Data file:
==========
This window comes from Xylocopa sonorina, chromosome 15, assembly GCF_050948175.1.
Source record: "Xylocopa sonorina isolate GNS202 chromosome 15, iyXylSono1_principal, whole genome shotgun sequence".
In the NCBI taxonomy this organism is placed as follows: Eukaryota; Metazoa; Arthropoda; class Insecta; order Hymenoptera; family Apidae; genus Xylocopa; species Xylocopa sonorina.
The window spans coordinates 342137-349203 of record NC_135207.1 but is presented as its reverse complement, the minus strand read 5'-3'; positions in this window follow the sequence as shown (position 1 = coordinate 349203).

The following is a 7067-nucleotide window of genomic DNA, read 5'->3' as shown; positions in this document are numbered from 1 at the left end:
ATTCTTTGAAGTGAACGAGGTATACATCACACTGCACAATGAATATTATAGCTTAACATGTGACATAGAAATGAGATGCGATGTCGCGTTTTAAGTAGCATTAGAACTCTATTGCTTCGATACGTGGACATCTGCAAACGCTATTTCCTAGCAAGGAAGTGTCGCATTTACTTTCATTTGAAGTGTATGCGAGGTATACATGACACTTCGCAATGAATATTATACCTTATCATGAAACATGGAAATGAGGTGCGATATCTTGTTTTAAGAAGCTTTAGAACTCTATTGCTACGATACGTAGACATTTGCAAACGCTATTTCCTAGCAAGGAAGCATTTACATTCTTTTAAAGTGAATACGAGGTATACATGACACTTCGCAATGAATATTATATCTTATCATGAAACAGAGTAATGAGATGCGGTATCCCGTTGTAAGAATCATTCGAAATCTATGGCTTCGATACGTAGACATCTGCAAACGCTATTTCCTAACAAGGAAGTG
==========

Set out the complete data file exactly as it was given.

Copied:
This window comes from Xylocopa sonorina, chromosome 15, assembly GCF_050948175.1.
Source record: "Xylocopa sonorina isolate GNS202 chromosome 15, iyXylSono1_principal, whole genome shotgun sequence".
In the NCBI taxonomy this organism is placed as follows: Eukaryota; Metazoa; Arthropoda; class Insecta; order Hymenoptera; family Apidae; genus Xylocopa; species Xylocopa sonorina.
The window spans coordinates 342137-349203 of record NC_135207.1 but is presented as its reverse complement, the minus strand read 5'-3'; positions in this window follow the sequence as shown (position 1 = coordinate 349203).

The following is a 7067-nucleotide window of genomic DNA, read 5'->3' as shown; positions in this document are numbered from 1 at the left end:
ATTCTTTGAAGTGAACGAGGTATACATCACACTGCACAATGAATATTATAGCTTAACATGTGACATAGAAATGAGATGCGATGTCGCGTTTTAAGTAGCATTAGAACTCTATTGCTTCGATACGTGGACATCTGCAAACGCTATTTCCTAGCAAGGAAGTGTCGCATTTACTTTCATTTGAAGTGTATGCGAGGTATACATGACACTTCGCAATGAATATTATACCTTATCATGAAACATGGAAATGAGGTGCGATATCTTGTTTTAAGAAGCTTTAGAACTCTATTGCTACGATACGTAGACATTTGCAAACGCTATTTCCTAGCAAGGAAGCATTTACATTCTTTTAAAGTGAATACGAGGTATACATGACACTTCGCAATGAATATTATATCTTATCATGAAACAGAGTAATGAGATGCGGTATCCCGTTGTAAGAATCATTCGAAATCTATGGCTTCGATACGTAGACATCTGCAAACGCTATTTCCTAACAAGGAAGTG